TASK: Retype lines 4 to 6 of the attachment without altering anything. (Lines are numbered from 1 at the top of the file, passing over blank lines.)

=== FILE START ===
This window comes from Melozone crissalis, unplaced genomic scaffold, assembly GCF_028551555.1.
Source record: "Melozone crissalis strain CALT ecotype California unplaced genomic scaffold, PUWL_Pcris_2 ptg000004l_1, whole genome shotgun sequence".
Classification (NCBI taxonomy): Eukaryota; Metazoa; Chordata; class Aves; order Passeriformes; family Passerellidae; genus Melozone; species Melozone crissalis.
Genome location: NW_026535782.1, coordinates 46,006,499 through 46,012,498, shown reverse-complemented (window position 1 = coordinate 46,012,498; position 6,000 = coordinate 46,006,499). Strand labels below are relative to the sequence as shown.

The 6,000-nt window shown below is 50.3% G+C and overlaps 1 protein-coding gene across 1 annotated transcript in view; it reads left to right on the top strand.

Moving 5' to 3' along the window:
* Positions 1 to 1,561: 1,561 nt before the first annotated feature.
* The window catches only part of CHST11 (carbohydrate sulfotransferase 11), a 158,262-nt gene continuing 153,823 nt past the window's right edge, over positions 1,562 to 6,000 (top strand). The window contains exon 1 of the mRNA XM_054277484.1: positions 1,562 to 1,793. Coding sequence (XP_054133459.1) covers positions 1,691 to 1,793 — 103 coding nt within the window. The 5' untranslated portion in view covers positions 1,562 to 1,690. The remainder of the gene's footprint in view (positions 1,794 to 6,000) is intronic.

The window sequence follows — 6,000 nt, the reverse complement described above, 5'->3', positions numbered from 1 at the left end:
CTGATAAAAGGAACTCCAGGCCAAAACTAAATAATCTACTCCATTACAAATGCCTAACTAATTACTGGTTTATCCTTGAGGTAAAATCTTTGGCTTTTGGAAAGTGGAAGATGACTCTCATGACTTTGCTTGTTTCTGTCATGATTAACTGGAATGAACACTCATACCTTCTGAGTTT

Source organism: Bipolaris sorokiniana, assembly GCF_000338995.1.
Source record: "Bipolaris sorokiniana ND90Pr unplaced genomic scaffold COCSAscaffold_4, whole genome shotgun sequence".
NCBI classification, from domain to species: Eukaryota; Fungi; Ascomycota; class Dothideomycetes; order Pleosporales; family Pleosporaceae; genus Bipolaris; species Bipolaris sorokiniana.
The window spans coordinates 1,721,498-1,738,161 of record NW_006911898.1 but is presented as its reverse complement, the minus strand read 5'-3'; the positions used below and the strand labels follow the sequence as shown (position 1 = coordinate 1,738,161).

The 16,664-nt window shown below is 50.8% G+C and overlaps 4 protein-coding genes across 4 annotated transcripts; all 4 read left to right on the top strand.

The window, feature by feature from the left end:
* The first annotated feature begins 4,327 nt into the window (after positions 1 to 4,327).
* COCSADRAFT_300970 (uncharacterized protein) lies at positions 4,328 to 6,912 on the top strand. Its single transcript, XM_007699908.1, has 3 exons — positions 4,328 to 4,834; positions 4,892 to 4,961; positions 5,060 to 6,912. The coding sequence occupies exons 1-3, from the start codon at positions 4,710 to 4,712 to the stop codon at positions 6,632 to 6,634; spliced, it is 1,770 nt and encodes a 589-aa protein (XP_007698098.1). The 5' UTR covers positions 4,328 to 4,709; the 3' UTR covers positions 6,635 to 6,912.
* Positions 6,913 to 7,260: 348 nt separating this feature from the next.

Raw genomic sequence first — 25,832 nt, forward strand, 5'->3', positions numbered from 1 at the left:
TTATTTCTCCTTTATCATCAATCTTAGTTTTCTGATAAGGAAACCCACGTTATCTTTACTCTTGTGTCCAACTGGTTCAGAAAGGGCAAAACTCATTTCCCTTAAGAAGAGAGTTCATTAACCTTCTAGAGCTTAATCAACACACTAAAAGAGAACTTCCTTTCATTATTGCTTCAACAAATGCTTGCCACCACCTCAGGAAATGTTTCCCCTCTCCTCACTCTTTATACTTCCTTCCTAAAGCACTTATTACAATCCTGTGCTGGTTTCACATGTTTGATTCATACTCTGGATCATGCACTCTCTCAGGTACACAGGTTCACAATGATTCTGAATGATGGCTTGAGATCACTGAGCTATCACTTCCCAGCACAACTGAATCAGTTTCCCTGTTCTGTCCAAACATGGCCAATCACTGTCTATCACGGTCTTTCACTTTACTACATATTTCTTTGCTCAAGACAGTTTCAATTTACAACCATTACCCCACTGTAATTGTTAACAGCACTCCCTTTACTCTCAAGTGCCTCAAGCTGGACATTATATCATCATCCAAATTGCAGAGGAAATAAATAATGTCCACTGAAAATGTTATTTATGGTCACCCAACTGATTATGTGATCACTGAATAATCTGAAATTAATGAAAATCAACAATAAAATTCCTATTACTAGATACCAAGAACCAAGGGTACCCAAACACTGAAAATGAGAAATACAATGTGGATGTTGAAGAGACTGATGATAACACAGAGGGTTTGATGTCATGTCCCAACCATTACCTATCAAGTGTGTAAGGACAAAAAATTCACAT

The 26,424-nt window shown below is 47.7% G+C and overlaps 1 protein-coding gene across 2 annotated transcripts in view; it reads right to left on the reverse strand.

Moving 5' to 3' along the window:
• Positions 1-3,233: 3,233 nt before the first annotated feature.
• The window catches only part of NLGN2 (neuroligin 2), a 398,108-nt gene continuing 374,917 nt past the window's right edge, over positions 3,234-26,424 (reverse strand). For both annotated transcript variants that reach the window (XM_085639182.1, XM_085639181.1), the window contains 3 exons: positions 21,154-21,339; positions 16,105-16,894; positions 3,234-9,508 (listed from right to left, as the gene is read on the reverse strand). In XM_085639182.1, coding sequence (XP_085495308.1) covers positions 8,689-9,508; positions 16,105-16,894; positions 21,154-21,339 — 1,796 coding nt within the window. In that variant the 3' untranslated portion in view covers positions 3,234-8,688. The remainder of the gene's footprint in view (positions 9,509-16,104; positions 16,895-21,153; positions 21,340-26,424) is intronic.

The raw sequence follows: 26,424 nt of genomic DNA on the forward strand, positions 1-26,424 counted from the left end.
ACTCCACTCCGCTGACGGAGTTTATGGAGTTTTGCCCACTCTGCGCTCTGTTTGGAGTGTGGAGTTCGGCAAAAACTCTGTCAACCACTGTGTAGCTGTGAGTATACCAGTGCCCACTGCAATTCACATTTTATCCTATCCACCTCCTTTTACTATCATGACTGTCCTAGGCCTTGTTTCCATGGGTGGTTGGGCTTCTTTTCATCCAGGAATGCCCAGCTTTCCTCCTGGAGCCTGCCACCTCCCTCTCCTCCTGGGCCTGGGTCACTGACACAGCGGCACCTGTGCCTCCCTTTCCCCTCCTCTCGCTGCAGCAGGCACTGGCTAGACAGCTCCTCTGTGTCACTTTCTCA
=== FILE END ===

Genome location: NW_026535782.1, coordinates 46,006,499 through 46,012,498, shown reverse-complemented (window position 1 = coordinate 46,012,498; position 6,000 = coordinate 46,006,499). Strand labels below are relative to the sequence as shown.

The 6,000-nt window shown below is 50.3% G+C and overlaps 1 protein-coding gene across 1 annotated transcript in view; it reads left to right on the top strand.

Moving 5' to 3' along the window: